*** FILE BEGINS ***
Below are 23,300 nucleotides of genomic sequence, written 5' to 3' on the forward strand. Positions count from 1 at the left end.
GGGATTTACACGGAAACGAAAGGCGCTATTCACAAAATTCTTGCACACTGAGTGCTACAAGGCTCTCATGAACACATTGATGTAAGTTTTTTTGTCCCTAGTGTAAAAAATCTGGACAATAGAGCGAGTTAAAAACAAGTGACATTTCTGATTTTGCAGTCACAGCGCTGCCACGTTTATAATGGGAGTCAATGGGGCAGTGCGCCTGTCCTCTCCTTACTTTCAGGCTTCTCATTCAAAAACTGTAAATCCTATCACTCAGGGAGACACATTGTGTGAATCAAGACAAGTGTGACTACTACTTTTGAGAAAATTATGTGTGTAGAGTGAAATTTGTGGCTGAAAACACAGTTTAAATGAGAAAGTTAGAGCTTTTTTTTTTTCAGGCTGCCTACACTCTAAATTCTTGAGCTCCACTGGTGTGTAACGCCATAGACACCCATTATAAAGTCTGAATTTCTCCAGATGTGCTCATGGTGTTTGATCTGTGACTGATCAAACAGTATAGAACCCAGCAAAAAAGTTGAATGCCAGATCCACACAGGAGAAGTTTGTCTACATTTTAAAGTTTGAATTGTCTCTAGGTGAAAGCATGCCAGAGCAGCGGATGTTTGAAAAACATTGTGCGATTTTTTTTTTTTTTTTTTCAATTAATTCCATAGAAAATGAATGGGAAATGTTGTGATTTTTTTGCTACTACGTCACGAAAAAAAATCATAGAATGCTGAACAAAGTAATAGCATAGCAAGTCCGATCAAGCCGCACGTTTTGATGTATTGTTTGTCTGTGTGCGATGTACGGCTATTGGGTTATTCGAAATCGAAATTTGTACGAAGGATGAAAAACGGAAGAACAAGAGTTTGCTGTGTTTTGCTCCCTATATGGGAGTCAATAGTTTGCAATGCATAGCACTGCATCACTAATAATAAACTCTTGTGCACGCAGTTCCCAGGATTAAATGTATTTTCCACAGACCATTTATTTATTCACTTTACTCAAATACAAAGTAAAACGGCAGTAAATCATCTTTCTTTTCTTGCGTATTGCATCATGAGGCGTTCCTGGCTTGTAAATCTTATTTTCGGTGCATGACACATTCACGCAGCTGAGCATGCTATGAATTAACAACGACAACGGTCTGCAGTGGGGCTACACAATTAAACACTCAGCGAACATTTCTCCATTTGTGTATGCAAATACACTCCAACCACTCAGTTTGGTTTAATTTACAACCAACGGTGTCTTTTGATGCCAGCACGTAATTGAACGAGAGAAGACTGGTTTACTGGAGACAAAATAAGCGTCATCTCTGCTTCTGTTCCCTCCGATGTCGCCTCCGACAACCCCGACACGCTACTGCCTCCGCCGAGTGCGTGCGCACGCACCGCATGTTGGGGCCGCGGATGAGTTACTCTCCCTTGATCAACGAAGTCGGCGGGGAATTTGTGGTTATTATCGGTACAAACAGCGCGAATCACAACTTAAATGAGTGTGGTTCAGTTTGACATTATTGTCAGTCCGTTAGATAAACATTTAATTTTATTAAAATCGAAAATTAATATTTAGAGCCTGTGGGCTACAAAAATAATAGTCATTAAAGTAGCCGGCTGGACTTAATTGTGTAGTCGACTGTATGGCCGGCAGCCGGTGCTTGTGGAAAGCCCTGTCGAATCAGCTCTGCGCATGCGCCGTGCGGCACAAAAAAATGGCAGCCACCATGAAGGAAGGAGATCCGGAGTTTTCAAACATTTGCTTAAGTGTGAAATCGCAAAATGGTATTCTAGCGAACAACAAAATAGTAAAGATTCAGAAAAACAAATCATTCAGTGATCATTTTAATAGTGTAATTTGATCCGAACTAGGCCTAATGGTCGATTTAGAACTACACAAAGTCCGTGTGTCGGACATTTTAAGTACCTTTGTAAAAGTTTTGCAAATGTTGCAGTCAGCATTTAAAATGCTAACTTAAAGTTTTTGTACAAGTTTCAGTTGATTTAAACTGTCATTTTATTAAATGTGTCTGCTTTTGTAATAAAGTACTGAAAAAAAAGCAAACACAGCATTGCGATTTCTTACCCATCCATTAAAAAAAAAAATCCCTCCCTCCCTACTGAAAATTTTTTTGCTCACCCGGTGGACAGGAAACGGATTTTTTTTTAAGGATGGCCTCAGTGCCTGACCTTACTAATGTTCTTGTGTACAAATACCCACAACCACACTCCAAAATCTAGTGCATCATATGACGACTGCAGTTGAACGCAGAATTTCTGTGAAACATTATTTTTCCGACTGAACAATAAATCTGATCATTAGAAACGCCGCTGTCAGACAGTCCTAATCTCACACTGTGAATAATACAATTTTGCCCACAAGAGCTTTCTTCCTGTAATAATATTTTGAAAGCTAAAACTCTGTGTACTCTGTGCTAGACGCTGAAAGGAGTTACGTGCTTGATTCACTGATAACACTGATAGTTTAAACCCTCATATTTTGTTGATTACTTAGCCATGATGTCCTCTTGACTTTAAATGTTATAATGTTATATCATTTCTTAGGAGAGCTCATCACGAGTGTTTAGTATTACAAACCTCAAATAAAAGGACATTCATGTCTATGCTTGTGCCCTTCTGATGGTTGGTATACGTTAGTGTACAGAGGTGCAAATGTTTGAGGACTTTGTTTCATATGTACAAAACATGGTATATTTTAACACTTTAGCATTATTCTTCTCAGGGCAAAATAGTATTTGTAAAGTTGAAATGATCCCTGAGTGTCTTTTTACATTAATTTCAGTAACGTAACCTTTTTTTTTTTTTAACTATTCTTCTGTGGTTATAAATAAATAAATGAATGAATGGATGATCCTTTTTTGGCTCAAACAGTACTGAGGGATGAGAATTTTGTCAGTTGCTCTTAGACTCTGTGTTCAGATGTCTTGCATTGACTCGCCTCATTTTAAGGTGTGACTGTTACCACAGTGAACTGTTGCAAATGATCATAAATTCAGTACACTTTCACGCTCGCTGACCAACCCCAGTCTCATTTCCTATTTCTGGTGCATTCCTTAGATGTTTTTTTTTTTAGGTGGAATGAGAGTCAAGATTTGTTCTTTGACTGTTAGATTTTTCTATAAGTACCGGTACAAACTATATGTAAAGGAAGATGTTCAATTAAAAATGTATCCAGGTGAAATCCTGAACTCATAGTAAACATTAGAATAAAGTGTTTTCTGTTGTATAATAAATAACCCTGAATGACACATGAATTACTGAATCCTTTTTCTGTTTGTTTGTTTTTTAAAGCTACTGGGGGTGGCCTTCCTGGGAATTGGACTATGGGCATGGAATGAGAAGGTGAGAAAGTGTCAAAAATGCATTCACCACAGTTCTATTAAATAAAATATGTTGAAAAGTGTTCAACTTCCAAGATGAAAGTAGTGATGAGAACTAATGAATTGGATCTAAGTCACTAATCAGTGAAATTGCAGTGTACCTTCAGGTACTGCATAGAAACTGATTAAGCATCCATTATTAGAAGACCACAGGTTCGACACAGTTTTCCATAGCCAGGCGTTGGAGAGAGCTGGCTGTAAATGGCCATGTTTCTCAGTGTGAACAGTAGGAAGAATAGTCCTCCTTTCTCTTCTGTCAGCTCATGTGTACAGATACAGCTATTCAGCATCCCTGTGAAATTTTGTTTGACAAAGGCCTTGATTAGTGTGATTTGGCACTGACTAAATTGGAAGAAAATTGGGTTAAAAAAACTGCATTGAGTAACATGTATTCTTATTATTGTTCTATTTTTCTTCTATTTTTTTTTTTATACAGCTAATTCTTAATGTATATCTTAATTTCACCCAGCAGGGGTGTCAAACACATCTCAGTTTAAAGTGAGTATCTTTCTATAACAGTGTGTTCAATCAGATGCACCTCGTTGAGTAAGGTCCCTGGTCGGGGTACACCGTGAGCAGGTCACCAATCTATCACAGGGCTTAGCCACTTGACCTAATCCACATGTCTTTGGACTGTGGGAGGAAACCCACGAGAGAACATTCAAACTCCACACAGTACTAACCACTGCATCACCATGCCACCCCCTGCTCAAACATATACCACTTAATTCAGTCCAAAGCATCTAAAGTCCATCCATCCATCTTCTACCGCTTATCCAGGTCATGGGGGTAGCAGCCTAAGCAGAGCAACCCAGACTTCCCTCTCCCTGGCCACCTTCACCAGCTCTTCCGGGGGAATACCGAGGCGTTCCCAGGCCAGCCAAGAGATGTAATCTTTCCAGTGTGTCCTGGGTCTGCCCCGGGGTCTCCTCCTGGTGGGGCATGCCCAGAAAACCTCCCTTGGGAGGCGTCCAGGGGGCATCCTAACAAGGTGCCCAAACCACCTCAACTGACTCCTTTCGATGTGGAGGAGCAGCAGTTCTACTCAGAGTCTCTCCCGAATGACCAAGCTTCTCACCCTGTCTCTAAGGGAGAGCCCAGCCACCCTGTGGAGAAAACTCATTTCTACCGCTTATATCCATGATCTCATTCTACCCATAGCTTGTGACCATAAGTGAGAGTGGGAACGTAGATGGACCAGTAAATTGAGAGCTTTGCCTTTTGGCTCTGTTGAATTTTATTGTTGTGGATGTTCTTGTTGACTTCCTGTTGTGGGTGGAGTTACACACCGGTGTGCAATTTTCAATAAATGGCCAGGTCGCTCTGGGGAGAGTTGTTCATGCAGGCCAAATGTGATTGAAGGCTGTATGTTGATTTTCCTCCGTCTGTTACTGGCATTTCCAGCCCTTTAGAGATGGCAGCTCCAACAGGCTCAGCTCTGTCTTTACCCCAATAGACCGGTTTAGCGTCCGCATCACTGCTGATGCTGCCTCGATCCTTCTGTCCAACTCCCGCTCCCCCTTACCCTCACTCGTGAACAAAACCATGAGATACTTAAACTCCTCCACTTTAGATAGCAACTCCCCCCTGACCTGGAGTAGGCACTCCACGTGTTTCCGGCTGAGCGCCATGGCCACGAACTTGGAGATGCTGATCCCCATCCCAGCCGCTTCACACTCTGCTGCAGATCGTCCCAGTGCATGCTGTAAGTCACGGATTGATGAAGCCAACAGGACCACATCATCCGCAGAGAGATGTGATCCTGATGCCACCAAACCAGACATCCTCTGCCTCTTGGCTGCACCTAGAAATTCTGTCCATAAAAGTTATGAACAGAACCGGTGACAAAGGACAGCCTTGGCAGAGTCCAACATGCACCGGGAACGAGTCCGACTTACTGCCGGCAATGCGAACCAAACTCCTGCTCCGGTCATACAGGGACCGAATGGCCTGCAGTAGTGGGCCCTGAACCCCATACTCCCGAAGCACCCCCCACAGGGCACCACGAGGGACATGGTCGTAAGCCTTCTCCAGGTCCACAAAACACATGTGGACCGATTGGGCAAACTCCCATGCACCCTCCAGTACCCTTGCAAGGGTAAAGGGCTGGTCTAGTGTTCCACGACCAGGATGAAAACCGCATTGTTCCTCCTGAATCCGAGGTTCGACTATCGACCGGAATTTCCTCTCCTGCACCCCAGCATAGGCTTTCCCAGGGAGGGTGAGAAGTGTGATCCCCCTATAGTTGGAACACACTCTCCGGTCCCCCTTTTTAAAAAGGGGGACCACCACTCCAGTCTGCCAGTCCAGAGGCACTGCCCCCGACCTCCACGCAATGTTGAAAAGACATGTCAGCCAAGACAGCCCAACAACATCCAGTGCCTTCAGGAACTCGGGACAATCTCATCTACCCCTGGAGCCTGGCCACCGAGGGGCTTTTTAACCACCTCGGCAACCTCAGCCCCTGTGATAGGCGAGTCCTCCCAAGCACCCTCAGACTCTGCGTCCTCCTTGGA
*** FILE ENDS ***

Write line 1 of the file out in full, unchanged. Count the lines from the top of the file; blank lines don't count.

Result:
Below are 23,300 nucleotides of genomic sequence, written 5' to 3' on the forward strand. Positions count from 1 at the left end.